Slap on the wrist sentences are ridiculous and no more equal to justice than meat grinders. However, trivial punishments are something that we can reasonably attempt to address, without becoming part of a spiral of anger and destruction. Moreover, when it comes to changing the culture we live in, punishing the perpetrators of these crimes to the extreem is a bit like putting a mattress on the spot a jumper landed when they threw themselves to their death. It won’t bring them back, it won’t save the next person (even in the highly unlikely situation that they land in the same spot), and it won’t change the circumstances that led that person and anyone having already jumped or considering taking their own lives from following that path.
What we need is a fundamental societal shift.
When determining the guilt or innocence of someone accused of a crime their actions, and only their actions, need to be considered. It doesn’t matter what their victim was wearing, singing or doing with their cherry stem… what matters is what the accused did with their hands (or other implements). This is actionable, you can write your congress person, start a petition, write a blog, talk to your sons and daughters… or… or… or… the bottom line is that you can take action without compromising yourself and with the bigger goal of improving our national (global) quality of character.
When the US patent office receives a copyright application for “breastaurant” they need to reject it on the spot and initiate the biggest sexual workplace harassment investigation in history. Cause, seriously, I can’t say “you look great in those jeans” to a co-worker (not that I want to… just making a point) but that joker can call his bikini clad employees (all of them, nationwide!!!) “breastaurant workers” and that’s totally cool???? This is actionable, you can write your congress person, start a petition, write a blog, talk to your sons and daughters… or… or… or… the bottom line is that you can take action without compromising yourself and with the bigger goal of improving our national (global) quality of character.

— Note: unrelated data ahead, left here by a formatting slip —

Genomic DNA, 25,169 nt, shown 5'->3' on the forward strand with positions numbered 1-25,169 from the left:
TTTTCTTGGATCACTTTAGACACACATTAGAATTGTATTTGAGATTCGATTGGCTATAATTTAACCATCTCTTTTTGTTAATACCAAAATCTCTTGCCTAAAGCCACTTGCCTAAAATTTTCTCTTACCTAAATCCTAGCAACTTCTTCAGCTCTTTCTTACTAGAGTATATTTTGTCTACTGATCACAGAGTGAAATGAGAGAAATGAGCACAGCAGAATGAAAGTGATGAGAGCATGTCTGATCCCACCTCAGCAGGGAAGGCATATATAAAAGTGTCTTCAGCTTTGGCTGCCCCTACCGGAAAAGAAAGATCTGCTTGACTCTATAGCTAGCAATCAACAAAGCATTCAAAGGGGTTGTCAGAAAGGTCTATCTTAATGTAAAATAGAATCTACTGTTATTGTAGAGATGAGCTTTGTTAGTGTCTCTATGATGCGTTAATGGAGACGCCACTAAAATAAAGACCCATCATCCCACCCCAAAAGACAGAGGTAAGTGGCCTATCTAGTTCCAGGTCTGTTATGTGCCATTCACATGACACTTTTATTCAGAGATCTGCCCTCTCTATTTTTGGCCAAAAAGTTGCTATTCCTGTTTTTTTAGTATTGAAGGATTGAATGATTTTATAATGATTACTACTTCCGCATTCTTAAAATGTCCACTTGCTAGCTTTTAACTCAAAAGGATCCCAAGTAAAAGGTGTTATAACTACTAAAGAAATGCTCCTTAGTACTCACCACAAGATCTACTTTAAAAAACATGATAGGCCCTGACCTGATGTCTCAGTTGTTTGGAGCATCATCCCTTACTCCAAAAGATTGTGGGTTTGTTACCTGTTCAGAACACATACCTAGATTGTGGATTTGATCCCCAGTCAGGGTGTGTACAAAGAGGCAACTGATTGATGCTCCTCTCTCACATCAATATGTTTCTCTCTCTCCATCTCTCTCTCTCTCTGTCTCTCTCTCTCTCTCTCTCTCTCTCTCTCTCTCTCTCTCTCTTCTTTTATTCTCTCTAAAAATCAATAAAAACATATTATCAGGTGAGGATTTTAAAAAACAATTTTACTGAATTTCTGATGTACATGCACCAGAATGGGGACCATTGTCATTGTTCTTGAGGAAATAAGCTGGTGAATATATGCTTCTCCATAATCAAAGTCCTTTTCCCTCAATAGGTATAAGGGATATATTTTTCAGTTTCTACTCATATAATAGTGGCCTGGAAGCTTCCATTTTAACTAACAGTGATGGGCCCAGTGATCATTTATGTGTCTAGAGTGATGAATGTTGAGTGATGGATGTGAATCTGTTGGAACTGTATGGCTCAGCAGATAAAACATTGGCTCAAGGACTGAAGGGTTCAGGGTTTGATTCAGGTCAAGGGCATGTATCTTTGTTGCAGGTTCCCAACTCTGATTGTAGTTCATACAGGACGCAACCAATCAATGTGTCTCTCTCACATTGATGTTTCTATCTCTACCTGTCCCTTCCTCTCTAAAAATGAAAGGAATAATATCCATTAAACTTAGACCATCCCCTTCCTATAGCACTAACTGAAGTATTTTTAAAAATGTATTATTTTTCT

And, when a car company tries to sell used cars by saying “you know you’re not the first, but do you really care” we all need to say enough! If the workplace is the only place a woman can feel protected from being reduced to a commodity (not that she really can, but at least there are some laws that *should* protect her there) we are doing something drastically wrong. This is actionable, you can write your congress person, start a petition, write a blog, talk to your sons and daughters… or… or… or… the bottom line is that you can take action without compromising yourself and with the bigger goal of improving our national (global) quality of character.
I could go on, but you get the point (and I’ve drifted a bit from mine).
The things that we see, hear, experience in the world effect us… at times they infuriate us. What we do about that is up to us. It is – often – not easy to find a productive reasoned response to what we are exposed to (as I said at the beginning, I often fail at this); however, in the long run, doing so is exactly what will help us manifest the change we want to see in the world. At the end of the day, I’m pretty sure that restraint and constructive reactions are and will be what separate us from being the worst that we can be… and provide the potential for attaining some much more than we can imagine ourselves accomplishing.
Or, put better, by someone far smarter than I: